Homeless Twitter Reunion
Social networking site helps homeless man reconnect with his family after a decade apart.
A homeless New York man met his grandchildren for the first time Friday in a joyful reunion with his long lost daughter whom he miraculously found through Twitter.
"I hope we can have a relationship now," said the 27-year-old daughter, Sarah Rivera, as the pair saw each other for the first time in 11 years.
Just weeks ago, Daniel Morales was given a prepaid cell phone with a Twitter account as part of a project by the organization Underheard in New York.
The group gave four homeless men the devices and asked them to tweet about their lives.
Morales, 58, quickly attracted more than 3,000 followers.
Soon after acquiring the phone, he decided to use Twitter to find Rivera, who is also currently homeless.
On February 23rd, he tweeted, “Hi thi is to let yo people know that in lookin eoq my daughter her name is sarah m rivera.”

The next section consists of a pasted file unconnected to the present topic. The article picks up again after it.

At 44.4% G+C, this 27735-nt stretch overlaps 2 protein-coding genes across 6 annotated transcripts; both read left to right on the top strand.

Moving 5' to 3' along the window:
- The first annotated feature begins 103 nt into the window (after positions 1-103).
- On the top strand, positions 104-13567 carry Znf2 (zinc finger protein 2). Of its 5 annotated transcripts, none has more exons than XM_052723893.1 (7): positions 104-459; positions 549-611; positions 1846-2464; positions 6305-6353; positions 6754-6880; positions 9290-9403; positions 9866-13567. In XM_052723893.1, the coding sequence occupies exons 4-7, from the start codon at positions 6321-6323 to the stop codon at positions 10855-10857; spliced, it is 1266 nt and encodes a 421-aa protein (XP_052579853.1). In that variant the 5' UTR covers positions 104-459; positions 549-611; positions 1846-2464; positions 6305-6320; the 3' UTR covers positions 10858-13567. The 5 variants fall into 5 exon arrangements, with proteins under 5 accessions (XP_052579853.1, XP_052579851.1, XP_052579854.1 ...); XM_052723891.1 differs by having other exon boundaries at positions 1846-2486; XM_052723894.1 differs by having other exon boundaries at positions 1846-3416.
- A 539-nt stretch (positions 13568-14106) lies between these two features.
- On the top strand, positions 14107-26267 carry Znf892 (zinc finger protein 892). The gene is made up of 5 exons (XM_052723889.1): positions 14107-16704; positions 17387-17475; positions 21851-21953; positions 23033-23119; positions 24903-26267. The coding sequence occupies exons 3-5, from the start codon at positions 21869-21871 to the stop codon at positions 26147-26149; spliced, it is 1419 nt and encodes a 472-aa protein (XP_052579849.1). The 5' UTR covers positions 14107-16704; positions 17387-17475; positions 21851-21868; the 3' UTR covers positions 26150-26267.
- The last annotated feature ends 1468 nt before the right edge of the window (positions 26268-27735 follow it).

He also posted his phone number and a picture of his daughter at age 16.
Hours later, the daughter got a message from a stranger named Heather Cunningham on Facebook with a link to the picture and Twitter post.
“When I first saw his picture and his Twitter status, I was like, no this can't be,” Rivera said Friday as the pair reunited.
Rivera called Morales, and heard her father's voice for the first time in more than a decade.
They made plans to finally meet on Friday.
When Morales arrived he also met his grandchildren for the first time, Neveah, 4, and Akai, who is 1.
The group that made it happen, Underheard in New York, was created by three interns at the advertising agency Bartle Bogle Hegarty.
The company challenged the interns to “do something good, famously.”
“We decided that we wanted to make people listen, and make a difference,” said Rosemary Melchior, one of the interns. “I don't think we ever expected something this big. It just shows how big social media is.”
Morales and the three other homeless men who received the phones stay at the New York City Rescue Mission in Lower Manhattan.
Morales lost his Harlem apartment two months ago, when he could no longer pay his rent.
He said he had to stop working as a security guard when he hurt his back in an accident.
Rivera stays at a domestic violence shelter in New York.
She and her father did not say how they lost touch.
Morales plans to continue using Twitter, but can't imagine gaining any more from the social media site than he already has.
“I gained my daughter back, who I haven't seen in 11 years,” said Morales. “That's all the payback I'll ever need.”